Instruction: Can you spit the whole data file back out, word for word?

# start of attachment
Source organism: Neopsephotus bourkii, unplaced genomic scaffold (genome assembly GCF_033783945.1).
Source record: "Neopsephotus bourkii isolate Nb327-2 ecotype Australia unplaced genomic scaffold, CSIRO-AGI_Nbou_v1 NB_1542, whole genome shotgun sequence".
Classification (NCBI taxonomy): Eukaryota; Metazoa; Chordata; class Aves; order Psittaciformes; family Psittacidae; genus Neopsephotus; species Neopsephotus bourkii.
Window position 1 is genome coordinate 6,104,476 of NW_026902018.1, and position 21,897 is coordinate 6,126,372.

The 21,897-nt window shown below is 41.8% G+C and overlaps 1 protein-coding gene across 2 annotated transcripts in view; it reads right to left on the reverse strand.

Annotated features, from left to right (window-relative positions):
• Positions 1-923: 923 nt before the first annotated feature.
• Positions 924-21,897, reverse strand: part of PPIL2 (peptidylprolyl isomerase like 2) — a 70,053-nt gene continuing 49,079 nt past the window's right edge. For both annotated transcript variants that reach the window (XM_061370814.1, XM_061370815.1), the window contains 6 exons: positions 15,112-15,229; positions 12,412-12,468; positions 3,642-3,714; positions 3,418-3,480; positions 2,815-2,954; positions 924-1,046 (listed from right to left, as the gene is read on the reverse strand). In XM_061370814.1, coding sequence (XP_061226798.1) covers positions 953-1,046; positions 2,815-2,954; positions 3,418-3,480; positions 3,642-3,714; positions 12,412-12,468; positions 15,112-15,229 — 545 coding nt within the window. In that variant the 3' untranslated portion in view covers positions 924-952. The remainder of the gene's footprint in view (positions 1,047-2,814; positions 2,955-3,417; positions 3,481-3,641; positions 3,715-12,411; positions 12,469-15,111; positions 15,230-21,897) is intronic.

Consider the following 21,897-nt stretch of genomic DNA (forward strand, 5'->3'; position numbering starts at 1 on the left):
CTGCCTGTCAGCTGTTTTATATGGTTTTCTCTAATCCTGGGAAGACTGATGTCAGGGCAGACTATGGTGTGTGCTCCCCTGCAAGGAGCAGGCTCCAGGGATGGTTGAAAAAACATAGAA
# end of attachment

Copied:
Source organism: Neopsephotus bourkii, unplaced genomic scaffold (genome assembly GCF_033783945.1).
Source record: "Neopsephotus bourkii isolate Nb327-2 ecotype Australia unplaced genomic scaffold, CSIRO-AGI_Nbou_v1 NB_1542, whole genome shotgun sequence".
Classification (NCBI taxonomy): Eukaryota; Metazoa; Chordata; class Aves; order Psittaciformes; family Psittacidae; genus Neopsephotus; species Neopsephotus bourkii.
Window position 1 is genome coordinate 6,104,476 of NW_026902018.1, and position 21,897 is coordinate 6,126,372.

The 21,897-nt window shown below is 41.8% G+C and overlaps 1 protein-coding gene across 2 annotated transcripts in view; it reads right to left on the reverse strand.

Annotated features, from left to right (window-relative positions):
• Positions 1-923: 923 nt before the first annotated feature.
• Positions 924-21,897, reverse strand: part of PPIL2 (peptidylprolyl isomerase like 2) — a 70,053-nt gene continuing 49,079 nt past the window's right edge. For both annotated transcript variants that reach the window (XM_061370814.1, XM_061370815.1), the window contains 6 exons: positions 15,112-15,229; positions 12,412-12,468; positions 3,642-3,714; positions 3,418-3,480; positions 2,815-2,954; positions 924-1,046 (listed from right to left, as the gene is read on the reverse strand). In XM_061370814.1, coding sequence (XP_061226798.1) covers positions 953-1,046; positions 2,815-2,954; positions 3,418-3,480; positions 3,642-3,714; positions 12,412-12,468; positions 15,112-15,229 — 545 coding nt within the window. In that variant the 3' untranslated portion in view covers positions 924-952. The remainder of the gene's footprint in view (positions 1,047-2,814; positions 2,955-3,417; positions 3,481-3,641; positions 3,715-12,411; positions 12,469-15,111; positions 15,230-21,897) is intronic.

Consider the following 21,897-nt stretch of genomic DNA (forward strand, 5'->3'; position numbering starts at 1 on the left):
CTGCCTGTCAGCTGTTTTATATGGTTTTCTCTAATCCTGGGAAGACTGATGTCAGGGCAGACTATGGTGTGTGCTCCCCTGCAAGGAGCAGGCTCCAGGGATGGTTGAAAAAACATAGAA